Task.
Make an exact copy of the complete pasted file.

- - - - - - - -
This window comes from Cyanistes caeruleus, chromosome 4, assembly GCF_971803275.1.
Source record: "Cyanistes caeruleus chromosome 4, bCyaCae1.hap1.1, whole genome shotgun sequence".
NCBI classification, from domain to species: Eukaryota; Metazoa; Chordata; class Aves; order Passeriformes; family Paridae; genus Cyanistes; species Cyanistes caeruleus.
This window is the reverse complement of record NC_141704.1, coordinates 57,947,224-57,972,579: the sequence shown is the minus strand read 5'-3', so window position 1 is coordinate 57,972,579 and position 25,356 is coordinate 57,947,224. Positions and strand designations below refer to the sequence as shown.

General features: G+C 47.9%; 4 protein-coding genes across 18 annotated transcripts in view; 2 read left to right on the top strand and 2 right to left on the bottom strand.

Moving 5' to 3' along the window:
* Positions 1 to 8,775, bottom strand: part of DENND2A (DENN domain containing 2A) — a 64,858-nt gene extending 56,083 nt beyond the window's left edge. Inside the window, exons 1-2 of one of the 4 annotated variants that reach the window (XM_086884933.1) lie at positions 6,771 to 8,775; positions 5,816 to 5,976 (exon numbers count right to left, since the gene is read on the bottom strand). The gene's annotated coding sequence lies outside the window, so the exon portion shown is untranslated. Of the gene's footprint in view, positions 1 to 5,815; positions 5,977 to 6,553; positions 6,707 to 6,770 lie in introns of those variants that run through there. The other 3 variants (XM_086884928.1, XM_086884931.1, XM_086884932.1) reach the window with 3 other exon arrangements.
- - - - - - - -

This window comes from Cyanistes caeruleus, chromosome 4, assembly GCF_971803275.1.
Source record: "Cyanistes caeruleus chromosome 4, bCyaCae1.hap1.1, whole genome shotgun sequence".
NCBI classification, from domain to species: Eukaryota; Metazoa; Chordata; class Aves; order Passeriformes; family Paridae; genus Cyanistes; species Cyanistes caeruleus.
This window is the reverse complement of record NC_141704.1, coordinates 57,947,224-57,972,579: the sequence shown is the minus strand read 5'-3', so window position 1 is coordinate 57,972,579 and position 25,356 is coordinate 57,947,224. Positions and strand designations below refer to the sequence as shown.

General features: G+C 47.9%; 4 protein-coding genes across 18 annotated transcripts in view; 2 read left to right on the top strand and 2 right to left on the bottom strand.

Moving 5' to 3' along the window:
* Positions 1 to 8,775, bottom strand: part of DENND2A (DENN domain containing 2A) — a 64,858-nt gene extending 56,083 nt beyond the window's left edge. Inside the window, exons 1-2 of one of the 4 annotated variants that reach the window (XM_086884933.1) lie at positions 6,771 to 8,775; positions 5,816 to 5,976 (exon numbers count right to left, since the gene is read on the bottom strand). The gene's annotated coding sequence lies outside the window, so the exon portion shown is untranslated. Of the gene's footprint in view, positions 1 to 5,815; positions 5,977 to 6,553; positions 6,707 to 6,770 lie in introns of those variants that run through there. The other 3 variants (XM_086884928.1, XM_086884931.1, XM_086884932.1) reach the window with 3 other exon arrangements.